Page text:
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In the English XTAG grammar, VP and S-modifying adverbs anchor the auxiliary trees vxARB and ARBvx, ARBs, sARB,20.5 allowing pre and post modification of S's and VP's. Besides the VP and S-modifying adverbs, the grammar includes adverbs that modify other categories. Examples of adverbs modifying an adjective, an adverb, a PP, an NP, and a determiner are shown in ((359))-((366)). (See Sections 24.1.5 and 24.4.1 for discussion of the puARBpuvx and spuARB, which handle pre-verbal parenthetical adverbs and post-sentential comma-separated adverbs.)
(358)0(358
(359)
extremely good  (359)0(359
(360)
rather tall  (360)0(360
(361)
rich enough

(361)0(361
(362)
oddly enough  (362)0(362
(363)
very well

• Modifying a PP
(363)0(363
(364)
right through the wall

• Modifying a NP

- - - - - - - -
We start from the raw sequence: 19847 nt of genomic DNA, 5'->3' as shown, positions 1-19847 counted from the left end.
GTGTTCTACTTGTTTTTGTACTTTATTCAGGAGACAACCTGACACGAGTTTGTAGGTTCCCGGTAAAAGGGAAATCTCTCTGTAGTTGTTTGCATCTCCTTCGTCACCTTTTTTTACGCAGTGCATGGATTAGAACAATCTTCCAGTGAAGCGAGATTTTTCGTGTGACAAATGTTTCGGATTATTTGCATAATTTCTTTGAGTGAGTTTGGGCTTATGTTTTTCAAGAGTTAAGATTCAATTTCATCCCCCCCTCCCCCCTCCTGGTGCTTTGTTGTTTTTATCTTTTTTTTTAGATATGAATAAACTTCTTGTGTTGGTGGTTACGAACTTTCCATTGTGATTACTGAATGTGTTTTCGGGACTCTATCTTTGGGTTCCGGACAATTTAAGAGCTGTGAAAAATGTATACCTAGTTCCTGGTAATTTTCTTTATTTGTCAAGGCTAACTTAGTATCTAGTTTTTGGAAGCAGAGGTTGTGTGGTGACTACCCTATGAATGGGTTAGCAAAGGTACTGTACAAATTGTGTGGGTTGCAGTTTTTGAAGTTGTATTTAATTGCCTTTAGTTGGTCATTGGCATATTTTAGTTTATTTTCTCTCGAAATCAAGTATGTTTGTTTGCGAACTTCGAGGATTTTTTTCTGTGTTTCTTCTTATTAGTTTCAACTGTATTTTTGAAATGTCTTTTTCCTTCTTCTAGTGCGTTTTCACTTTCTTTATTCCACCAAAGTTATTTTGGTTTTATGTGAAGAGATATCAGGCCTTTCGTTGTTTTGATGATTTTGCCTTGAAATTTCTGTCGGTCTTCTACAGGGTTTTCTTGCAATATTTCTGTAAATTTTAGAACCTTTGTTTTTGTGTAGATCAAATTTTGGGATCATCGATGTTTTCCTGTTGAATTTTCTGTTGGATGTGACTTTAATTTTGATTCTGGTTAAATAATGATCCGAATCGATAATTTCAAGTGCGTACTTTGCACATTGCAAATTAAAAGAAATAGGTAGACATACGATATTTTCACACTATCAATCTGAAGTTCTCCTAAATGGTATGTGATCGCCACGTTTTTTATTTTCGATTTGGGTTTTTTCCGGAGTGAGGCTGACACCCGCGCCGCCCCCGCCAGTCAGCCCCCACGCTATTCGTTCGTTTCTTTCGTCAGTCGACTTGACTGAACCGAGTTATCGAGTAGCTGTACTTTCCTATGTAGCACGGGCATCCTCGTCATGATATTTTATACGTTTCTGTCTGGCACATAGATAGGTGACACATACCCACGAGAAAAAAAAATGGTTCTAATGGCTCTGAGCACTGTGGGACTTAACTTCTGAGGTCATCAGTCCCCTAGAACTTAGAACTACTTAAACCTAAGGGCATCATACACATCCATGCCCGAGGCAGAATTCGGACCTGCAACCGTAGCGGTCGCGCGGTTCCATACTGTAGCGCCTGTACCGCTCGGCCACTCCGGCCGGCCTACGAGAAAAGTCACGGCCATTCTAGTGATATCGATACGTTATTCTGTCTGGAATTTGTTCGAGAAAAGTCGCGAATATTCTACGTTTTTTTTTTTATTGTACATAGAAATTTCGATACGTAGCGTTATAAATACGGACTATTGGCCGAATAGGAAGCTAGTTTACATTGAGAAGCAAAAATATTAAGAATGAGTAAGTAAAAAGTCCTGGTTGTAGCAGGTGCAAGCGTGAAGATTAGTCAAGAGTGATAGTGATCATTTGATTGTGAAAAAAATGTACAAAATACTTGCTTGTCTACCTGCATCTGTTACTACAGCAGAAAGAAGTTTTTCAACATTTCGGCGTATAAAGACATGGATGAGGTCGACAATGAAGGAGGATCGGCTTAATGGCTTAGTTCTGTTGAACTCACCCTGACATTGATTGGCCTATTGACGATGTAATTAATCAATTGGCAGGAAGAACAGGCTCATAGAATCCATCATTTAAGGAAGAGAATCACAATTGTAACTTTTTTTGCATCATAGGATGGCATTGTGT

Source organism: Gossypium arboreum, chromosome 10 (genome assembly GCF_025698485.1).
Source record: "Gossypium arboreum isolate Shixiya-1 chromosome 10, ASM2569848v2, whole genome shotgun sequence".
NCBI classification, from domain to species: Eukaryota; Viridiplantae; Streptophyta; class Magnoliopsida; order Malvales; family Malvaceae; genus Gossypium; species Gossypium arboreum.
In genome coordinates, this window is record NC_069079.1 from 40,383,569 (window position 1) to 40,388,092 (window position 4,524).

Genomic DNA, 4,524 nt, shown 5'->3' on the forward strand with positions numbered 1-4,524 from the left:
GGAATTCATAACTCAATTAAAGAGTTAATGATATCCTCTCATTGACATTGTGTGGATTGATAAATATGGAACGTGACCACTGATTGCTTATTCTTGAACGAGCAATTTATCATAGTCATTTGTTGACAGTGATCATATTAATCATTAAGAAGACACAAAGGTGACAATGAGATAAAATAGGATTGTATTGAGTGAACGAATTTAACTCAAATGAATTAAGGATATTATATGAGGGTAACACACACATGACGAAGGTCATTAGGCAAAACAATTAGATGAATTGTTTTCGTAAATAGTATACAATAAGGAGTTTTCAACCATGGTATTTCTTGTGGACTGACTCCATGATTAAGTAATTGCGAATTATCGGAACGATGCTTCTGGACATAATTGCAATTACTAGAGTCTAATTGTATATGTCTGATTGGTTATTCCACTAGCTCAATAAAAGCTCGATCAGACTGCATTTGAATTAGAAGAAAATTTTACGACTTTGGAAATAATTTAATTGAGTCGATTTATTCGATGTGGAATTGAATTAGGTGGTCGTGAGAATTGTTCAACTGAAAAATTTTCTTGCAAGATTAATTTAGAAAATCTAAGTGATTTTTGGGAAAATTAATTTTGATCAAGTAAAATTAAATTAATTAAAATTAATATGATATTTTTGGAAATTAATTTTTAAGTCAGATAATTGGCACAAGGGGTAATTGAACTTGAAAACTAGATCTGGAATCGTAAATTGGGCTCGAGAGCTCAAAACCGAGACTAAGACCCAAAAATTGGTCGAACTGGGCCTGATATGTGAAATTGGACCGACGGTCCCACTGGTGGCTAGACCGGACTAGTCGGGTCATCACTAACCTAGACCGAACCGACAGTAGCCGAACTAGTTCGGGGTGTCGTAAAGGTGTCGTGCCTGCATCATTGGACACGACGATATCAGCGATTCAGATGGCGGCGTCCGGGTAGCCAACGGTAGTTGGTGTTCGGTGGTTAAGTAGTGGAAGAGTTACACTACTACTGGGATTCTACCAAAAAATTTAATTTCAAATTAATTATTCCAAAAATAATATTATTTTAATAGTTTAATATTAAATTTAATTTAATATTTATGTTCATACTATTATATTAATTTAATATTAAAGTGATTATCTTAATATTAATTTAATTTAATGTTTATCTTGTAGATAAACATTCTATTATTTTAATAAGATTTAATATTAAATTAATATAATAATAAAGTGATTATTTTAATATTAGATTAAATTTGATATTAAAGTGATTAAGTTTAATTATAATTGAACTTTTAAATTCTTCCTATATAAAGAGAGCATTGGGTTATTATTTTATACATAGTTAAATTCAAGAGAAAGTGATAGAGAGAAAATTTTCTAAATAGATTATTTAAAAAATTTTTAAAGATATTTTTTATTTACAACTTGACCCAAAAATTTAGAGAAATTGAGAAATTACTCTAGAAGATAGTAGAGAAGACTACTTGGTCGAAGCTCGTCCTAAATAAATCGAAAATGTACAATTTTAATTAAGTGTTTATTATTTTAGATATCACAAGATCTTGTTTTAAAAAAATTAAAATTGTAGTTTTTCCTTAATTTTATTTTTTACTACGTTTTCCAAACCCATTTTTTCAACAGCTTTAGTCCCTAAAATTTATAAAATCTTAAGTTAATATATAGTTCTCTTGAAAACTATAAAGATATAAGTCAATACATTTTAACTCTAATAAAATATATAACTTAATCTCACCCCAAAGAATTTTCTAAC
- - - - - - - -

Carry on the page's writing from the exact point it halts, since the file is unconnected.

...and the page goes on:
(364)0(364
(365)
quite some time

• Modifying a determiner
(365)0(365
(366)
exactly five men

XTAG has separate trees for each of the modified categories and for pre and post modification where needed. The kind of treatment given to adverbs here is very much in line with the base-generation approach proposed by [#!Ernst84!#], which assumes all positions where an adverb can occur to be base-generated, and that the semantics of the adverb specifies a range of possible positions occupied by each adverb. While the relevant semantic features of the adverbs are not currently implemented, implementation of semantic features is scheduled for future work. The trees for adverb anchored modifiers are very similar in form to the adjective anchored modifier trees. Examples of two of the basic adverb modifier trees are shown in Figure 20.10.

 1.0in (a) (b)

{Adverb Trees for pre-modification of S: $\beta$ARBs (a) and post-modification of a VP: $\beta$vxARB (b)

Like the adjective anchored trees, these trees also have the NA constraint on the foot node to restrict the number of derivations produced for a sequence of adverbs. Features of the modified category are passed from the foot node to the root node, reflecting correctly that these types of properties are unaffected by the adjunction of an adverb. A summary of the categories modified and the position of adverbs is given in Table 20.2.